History


Hartsdale Pet Cemetery was founded in 1896 to address the growing need for a secure and dignified resting place for the pets of New York City.

The idea of a burial ground for animals patterned after those catering to people was first proposed by Emily Berthet, an accomplished equestrienne and emancipated “New Woman.” To realize her dream, she partnered with Dr. Samuel Johnson, Manhattan’s preeminent veterinary surgeon and proprietor of the first state-of-the art hospital for animals in the city. Emily’s estate of five hillside acres in the village of Hartsdale, just twenty miles north of the city by train, presented the ideal location—and Dr. Johnson, with his brilliant business acumen and clientele of devout pet owners, was the perfect individual to steward the revolutionary endeavor.

Today Hartsdale is the oldest continuously operated pet cemetery in the world and the final resting place for over 80,000 animals, including not only dogs and cats but horses, birds, primates, myriad smaller pets, and even a lion who lived at the Plaza Hotel. Many of our plot-holders have been equally distinguished, including Wall Street financiers, millionaire merchants and brew masters, socialites, entertainers, sports figures and champions of social justice, all of them coming to the “Peaceable Kingdom” to make final arrangements for their beloved animals.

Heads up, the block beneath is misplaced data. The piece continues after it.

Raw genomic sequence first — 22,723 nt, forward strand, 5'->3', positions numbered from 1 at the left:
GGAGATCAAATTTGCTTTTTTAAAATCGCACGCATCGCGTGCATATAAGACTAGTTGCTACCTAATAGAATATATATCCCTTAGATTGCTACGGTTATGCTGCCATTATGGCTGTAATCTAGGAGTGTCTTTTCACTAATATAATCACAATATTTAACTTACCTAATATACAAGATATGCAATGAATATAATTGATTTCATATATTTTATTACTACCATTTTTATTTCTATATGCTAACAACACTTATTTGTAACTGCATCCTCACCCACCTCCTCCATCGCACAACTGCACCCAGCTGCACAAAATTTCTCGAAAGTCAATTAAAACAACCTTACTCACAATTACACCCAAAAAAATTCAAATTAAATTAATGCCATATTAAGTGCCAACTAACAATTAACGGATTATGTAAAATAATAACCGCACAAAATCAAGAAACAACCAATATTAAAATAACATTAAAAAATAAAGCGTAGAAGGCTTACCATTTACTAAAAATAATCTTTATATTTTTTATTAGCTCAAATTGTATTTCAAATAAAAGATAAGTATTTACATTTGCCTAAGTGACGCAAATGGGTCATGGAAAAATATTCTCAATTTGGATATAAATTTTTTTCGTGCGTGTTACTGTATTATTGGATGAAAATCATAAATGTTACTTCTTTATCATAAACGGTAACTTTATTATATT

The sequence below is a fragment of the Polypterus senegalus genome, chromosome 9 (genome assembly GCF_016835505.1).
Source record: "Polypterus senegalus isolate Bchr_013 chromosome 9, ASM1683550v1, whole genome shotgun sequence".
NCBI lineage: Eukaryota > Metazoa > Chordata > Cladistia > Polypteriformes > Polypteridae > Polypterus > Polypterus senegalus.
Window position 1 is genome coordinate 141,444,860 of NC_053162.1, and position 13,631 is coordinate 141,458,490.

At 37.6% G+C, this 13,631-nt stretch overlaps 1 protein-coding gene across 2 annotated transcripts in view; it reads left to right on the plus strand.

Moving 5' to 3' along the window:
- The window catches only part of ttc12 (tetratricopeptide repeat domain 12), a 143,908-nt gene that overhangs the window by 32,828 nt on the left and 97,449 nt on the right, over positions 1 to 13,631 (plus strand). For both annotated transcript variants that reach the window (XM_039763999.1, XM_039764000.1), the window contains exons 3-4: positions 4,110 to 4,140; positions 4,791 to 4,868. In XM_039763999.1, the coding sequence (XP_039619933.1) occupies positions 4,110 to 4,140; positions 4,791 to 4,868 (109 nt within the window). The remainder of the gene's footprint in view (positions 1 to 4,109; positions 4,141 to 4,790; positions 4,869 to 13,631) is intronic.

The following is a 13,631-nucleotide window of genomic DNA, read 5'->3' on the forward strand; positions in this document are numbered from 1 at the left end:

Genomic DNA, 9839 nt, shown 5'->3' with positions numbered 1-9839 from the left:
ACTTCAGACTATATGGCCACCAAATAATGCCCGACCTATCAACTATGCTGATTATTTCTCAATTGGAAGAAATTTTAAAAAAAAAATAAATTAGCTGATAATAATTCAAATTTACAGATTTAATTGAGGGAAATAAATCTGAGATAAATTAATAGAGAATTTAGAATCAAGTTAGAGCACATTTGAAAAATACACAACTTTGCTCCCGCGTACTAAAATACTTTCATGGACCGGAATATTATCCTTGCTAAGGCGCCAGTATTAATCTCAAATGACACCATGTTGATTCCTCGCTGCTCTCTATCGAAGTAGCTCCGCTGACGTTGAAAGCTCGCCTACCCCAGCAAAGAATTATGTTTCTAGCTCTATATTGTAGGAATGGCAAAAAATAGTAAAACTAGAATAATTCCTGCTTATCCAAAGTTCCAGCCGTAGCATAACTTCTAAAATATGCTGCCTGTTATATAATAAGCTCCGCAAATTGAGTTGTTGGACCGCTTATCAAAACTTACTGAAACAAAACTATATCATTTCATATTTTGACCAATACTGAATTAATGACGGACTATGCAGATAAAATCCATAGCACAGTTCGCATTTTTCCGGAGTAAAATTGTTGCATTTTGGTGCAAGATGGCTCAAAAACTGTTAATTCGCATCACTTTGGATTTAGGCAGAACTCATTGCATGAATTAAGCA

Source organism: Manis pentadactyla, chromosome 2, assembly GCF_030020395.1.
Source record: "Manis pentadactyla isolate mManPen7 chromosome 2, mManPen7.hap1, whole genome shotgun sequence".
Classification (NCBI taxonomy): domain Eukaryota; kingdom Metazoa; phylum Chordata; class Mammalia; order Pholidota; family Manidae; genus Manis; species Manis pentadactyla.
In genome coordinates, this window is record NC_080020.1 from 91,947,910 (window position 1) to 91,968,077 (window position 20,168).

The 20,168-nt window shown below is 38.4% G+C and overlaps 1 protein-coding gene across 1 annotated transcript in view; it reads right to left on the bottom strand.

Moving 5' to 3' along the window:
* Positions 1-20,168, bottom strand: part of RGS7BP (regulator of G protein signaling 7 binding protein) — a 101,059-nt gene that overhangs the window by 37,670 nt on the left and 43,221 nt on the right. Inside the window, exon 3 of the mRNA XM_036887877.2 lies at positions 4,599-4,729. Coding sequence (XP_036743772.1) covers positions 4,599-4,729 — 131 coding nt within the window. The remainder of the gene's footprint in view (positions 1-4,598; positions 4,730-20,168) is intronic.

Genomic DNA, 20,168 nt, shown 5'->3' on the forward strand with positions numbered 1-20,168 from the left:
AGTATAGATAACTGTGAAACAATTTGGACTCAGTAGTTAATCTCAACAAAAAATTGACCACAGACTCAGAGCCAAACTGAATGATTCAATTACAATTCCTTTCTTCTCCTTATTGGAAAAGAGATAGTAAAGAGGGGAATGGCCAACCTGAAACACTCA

Among our many finely crafted monuments you will find the largest above-ground mausoleum ever commissioned for pets, as well as America’s first publicly-funded memorial for the dogs of war, which was designed by the famous monumental architect Robert Caterson and features the sculptural work of Malvina Hoffman.

More recently, Hartsdale became the catalyst for passage of the first state legislation in the country to officially permit the interment of human cremated remains in pet cemeteries. And in 2013, the cemetery was added to the U.S. Department of the Interior’s National Register of Historic Places, making it the first and only animal burial ground to be recognized as a place of profound cultural significance. Additionally, it is the first pet cemetery in New York to receive accreditation from the International Association of Pet Cemeteries and Crematories, which cites the impeccable business and gravesite care practices first implemented by Dr. Johnson as the gold standard for a pet aftercare industry that today counts more than 800 animal cemeteries worldwide.

Click here to purchase The Peaceable Kingdom in Hartsdale. All proceeds will be earmarked for preservation and beautification of our historic grounds.